The Inspiration of Junk Mail

When you sit in front of a computer all day like I do, the temptation to look at interesting websites is, well, tempting. And sometimes that temptation leads me to purchase items from those websites. And once you do that, they have to mail stuff to you. That puts you on their mailing lists. Then they send you catalogs. Forever.

And they sell your email address and your snail mail address to anyone they want to. So I get some odd stuff, and I get some interesting stuff: a catalog for “goddesses,” for example, featuring “vixen” clothing, not exactly my style, arrives the same day as one from JC Penney, also not my style, but which must have given our mail carrier a bit of whiplash.

I reached for the LL Bean catalog (more my style) tucked in the middle of all this and took in the comfort of its Caslon typeface and tried to feel the nap of the chamois shirt with my cheek—maybe because I miss Maine, maybe to shake off that goddess catalog.

But yesterday’s mail also brought another catalog from that place that offers great courses, I mean Great Courses, I mean THE GREAT COURSES. You know, you send them money, they send you DVDs or CDs of lectures by leading professors on the history of European art or the joy of astronomy or argumentation: the study of effective reasoning. All for a reasonable charge, of course.

This is what inspired me. No, not the reasonable charge. We’ll deal with that later.

It was the description of the courses that inspired me.

I was fired up to learn something. Old Testament? New Testament? The Art of Critical Decision Making? Einstein’s Relativity and the Quantum Revolution? These were indeed THE GREAT COURSES.

The various courses on brain matters (pun!) caught my eye. Your Deceptive Mind: A Scientific Guide To Critical Thinking Skills. Understanding The Mysteries Of Human Behavior. Understanding The Brain. Egad. How to choose!

Then I turned the page. There was the right course, the one and only course for me, the course that would challenge me, push me beyond all reasonable limits and at the same time give me a skill I could maybe someday actually use, not to mention bragging rights, and maybe homework help for my son.


Or, more precisely: Change and Motion: Calculus Made Clear. See, doesn’t that sound friendly? And the blurb that accompanies it compares calculus to Beethoven’s symphonies, which I understand fully.

The blurb (which is nearly a page long) also says: “…the course takes the approach that every equation is in fact also a sentence that can be understood, and solved, in English.”

Hey, that’s my language! I speak it every day! And I’m writing in it right now!

The blurb continues: “It requires only a basic acquaintance with beginning high-school-level algebra and geometry.”

O.K., stop snickering. Yes, I know I am defeated by long division, thanks to that blasted stroke, but that’s what calculators are for. And that’s not algebra anyway. That’s—that’s—fourth grade math, and dear Mrs. Monell taught it to me, and it’s gone forever, but I remember the concept at least, and I think that’s what is important here.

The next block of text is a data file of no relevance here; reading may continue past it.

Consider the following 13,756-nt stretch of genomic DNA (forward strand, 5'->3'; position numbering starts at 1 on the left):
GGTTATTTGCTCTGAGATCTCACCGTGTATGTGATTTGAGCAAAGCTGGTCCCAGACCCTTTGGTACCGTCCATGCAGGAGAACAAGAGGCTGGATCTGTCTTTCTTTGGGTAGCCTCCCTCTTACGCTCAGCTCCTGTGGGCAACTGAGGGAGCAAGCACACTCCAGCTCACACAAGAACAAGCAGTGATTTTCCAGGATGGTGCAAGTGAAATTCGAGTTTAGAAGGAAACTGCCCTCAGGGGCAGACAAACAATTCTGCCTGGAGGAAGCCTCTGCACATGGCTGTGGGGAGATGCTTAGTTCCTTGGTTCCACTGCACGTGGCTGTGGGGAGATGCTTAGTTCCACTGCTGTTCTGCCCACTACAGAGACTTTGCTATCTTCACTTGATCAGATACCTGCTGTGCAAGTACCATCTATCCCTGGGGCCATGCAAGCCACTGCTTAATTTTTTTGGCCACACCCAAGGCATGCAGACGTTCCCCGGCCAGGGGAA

Algebra is a bit tricky. I had two years of algebra in high school, more or less, mostly less, because the second year was more of a social gathering than anything else. I’m trying very hard to remember what we were taught in that class, and all I can really recall is sitting around in a circle on cozy chairs and chatting about anything we wanted, but that can’t be right, can it? We were a hand-selected group of seniors, at a school that did not believe in “honors” classes.

The teacher was a tall, spectral man, given to long discourses on topics unrelated to mathematics. He had more than a passing interest in a girl a year younger than I; he ended up marrying her. If I learned anything in this class, I must assume it too was lost in the stroke explosion.

As for geometry, this was one class where I wish I hadn’t done so well. The teacher’s name was Mr. Sharpe, and most of the kids didn’t like him. I adored him. He was rather elfin, and strict. He would explain the topic, and we would work out the exercises, and he would wander among us, correcting our work and explaining further. Not to brag, but I excelled. I loved this class.

I did so well that Mr. Sharpe pulled me out of it and sat me in the back all by myself at a bigger table and had me compile his bowling league averages instead. Lots and lots of adding and subtracting and percentages. No geometry. I could do the geometry in five minutes, while walking down the hall.

I was too good for his class. He adored me.

See? I wasn’t always a math dolt.

So for a mere $39.95, discounted from $254.95 (wow!), I can learn, at my own pace, in 24 half-hour lectures, one of which is entitled, Owls, Rats, Waves, and Guitars, all about calculus.

Am I nuts? Maybe. Probably.

Downside: Blowing 40 bucks. Frustrating myself with something I cannot do.

Upside: Triumphing by reawakening my math brain. Learning calculus.

Inside: Fear and trembling.

Outside: Cloudy, chance of rain.


2 thoughts on “The Inspiration of Junk Mail

  1. And therein lies the difference between us, you were good at math. That, and you write about wanting to learn calculus and I write about watching TV. My head hurts. (Really. I need aspirin, but I took Advil almost 4 hours ago. What to do, what to do.)

    • No, the difference between us is that I have brain damage and think I can learn calculus. You, having an entire brain, know that I am an idiot for thinking I can, and are wise enough to not even try it yourself.

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